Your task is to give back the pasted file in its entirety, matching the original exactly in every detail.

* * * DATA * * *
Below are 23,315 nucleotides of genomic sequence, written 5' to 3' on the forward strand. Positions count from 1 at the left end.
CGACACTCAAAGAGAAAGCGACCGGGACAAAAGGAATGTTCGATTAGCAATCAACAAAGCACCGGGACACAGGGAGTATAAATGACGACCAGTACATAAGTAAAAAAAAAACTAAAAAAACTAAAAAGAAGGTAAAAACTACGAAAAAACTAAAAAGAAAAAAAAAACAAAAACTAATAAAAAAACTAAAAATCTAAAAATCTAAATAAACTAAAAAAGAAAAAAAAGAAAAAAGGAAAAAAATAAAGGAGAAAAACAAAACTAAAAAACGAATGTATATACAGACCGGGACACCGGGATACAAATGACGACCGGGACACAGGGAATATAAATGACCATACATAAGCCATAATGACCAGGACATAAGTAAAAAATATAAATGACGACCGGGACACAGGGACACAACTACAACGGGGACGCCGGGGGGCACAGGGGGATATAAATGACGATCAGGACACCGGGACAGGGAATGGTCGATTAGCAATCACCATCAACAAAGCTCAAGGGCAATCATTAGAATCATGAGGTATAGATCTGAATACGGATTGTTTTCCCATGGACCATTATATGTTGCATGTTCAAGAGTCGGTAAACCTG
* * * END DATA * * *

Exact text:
Below are 23,315 nucleotides of genomic sequence, written 5' to 3' on the forward strand. Positions count from 1 at the left end.
CGACACTCAAAGAGAAAGCGACCGGGACAAAAGGAATGTTCGATTAGCAATCAACAAAGCACCGGGACACAGGGAGTATAAATGACGACCAGTACATAAGTAAAAAAAAAACTAAAAAAACTAAAAAGAAGGTAAAAACTACGAAAAAACTAAAAAGAAAAAAAAAACAAAAACTAATAAAAAAACTAAAAATCTAAAAATCTAAATAAACTAAAAAAGAAAAAAAAGAAAAAAGGAAAAAAATAAAGGAGAAAAACAAAACTAAAAAACGAATGTATATACAGACCGGGACACCGGGATACAAATGACGACCGGGACACAGGGAATATAAATGACCATACATAAGCCATAATGACCAGGACATAAGTAAAAAATATAAATGACGACCGGGACACAGGGACACAACTACAACGGGGACGCCGGGGGGCACAGGGGGATATAAATGACGATCAGGACACCGGGACAGGGAATGGTCGATTAGCAATCACCATCAACAAAGCTCAAGGGCAATCATTAGAATCATGAGGTATAGATCTGAATACGGATTGTTTTCCCATGGACCATTATATGTTGCATGTTCAAGAGTCGGTAAACCTG